Lifestyle and nutrition have been increasingly recognized as central factors influencing vascular nitric oxide (NO) production and erectile function. ED is associated with smoking, excessive alcohol intake, abdominal obesity, diabetes, hypertension and decreased antioxidant defenses, all of which reduce NO production (4,). Recent studies have discussed about the benefits of lifestyle interventions like healthier eating habits, getting exercise and avoiding smoke for improving erectile dysfunction (5) and also targeting CAD risk factors reduction (4, 6).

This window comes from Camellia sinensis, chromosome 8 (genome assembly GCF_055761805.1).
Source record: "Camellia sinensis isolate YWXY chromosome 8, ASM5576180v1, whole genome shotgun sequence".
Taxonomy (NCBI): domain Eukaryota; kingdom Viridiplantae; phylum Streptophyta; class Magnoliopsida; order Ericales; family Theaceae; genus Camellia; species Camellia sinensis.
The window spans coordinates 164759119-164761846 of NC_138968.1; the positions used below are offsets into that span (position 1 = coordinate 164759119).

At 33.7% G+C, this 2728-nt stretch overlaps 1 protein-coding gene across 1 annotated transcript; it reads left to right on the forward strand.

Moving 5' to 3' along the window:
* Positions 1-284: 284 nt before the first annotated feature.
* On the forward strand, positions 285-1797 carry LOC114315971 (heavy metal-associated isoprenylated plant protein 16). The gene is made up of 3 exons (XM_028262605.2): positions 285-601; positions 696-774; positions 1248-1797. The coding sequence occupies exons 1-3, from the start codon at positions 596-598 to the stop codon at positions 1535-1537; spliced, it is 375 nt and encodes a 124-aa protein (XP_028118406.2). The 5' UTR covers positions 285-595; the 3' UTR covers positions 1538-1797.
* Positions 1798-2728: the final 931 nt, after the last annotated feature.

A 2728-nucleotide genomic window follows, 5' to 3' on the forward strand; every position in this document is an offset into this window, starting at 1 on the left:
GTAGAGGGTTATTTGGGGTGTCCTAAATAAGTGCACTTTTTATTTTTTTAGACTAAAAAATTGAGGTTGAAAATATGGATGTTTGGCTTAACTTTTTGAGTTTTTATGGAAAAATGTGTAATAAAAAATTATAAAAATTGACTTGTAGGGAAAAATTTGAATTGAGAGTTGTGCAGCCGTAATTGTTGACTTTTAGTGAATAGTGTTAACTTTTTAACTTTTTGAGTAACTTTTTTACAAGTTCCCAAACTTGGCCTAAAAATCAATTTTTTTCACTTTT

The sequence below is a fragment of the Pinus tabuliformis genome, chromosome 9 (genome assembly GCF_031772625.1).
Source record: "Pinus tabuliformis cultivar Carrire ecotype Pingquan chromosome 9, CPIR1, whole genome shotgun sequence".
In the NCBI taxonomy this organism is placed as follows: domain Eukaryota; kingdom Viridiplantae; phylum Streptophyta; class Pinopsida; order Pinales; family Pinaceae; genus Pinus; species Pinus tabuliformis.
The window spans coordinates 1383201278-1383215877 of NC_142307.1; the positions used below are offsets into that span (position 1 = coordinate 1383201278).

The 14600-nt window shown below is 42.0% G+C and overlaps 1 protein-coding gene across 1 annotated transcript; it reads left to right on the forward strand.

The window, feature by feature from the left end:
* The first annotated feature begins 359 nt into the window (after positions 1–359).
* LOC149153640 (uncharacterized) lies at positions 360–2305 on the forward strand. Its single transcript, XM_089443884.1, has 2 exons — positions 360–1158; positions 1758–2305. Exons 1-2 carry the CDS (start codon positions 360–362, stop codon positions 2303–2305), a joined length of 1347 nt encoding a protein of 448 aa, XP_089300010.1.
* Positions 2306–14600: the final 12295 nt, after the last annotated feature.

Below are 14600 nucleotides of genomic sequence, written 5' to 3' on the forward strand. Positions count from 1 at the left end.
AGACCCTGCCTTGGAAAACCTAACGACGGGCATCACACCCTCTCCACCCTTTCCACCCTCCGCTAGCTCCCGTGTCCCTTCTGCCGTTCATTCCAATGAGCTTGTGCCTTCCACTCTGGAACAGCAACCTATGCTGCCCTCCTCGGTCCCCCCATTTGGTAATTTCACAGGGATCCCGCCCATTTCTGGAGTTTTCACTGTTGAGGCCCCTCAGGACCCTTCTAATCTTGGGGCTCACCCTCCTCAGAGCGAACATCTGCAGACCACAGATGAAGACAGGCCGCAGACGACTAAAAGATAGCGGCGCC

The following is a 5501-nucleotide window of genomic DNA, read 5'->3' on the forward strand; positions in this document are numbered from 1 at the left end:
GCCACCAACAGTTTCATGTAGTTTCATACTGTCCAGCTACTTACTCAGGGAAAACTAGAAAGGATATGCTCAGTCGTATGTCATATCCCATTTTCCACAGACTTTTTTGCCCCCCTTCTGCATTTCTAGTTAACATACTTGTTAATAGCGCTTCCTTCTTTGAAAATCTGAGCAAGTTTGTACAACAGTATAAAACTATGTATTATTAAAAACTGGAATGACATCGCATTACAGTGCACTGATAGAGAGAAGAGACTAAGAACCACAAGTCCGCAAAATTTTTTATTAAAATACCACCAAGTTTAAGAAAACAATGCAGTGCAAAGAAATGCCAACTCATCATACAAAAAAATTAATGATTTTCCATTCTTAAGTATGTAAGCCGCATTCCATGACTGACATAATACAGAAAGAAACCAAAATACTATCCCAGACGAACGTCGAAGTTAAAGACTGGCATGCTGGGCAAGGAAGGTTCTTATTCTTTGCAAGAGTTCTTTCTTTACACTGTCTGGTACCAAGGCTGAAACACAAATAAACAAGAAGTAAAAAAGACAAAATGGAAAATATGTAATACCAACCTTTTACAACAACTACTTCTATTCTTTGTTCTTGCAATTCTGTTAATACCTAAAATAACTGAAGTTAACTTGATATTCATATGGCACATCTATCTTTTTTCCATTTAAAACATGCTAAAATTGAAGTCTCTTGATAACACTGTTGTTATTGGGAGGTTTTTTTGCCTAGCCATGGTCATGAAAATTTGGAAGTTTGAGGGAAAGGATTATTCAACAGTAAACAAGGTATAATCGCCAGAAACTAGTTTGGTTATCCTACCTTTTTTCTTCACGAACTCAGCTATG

It is interesting to note that ED and atherosclerosis have many risk factors in common like ageing, physical inactivity, improper diet, psychological stress, cigarette smoking, high blood pressure and diabetes. In relation to this point there are diverse studies showing that: a) increased sympathetic activity and mental stress may affect erectile function with studies suggesting that an elevated central sympathetic tone may be one of the causes of psychogenic impotence (7, 8, 9); b) a study suggested that drugs acting within the central nervous system that reduce the sympathetic antierectile flow and enhance the parasympathetic proerectile flow to the penis may restore penile erection in cases of erectile dysfunction of both psychogenic and organic origin (10); c) other study have demonstrated that patients complaining of daytime sexual dysfunction and found by sleep-related erection monitoring to suffer from organic erectile dysfunction, have altered cardiac autonomic balance during both stages of sleep (11); d) A study has shown that men with idiopathic ED have evidence of endothelial dysfunction in forearm resistance vessels, increased pulse pressure and impaired heart rate variability. According the authors this support the concept that erectile dysfunction is a predictor of cardiovascular dysfunction and a precursor of clinical cardiovascular disease (13). e) and, finally, a very recent study have shown that patients with ED exhibited different heart rate variability compared with normal controls. This suggested to the authors that the patients with ED may have some kind of imbalance in the autonomic nervous system (ANS) and it may be possible that general imbalance of the ANS is one of the causes of ED (12).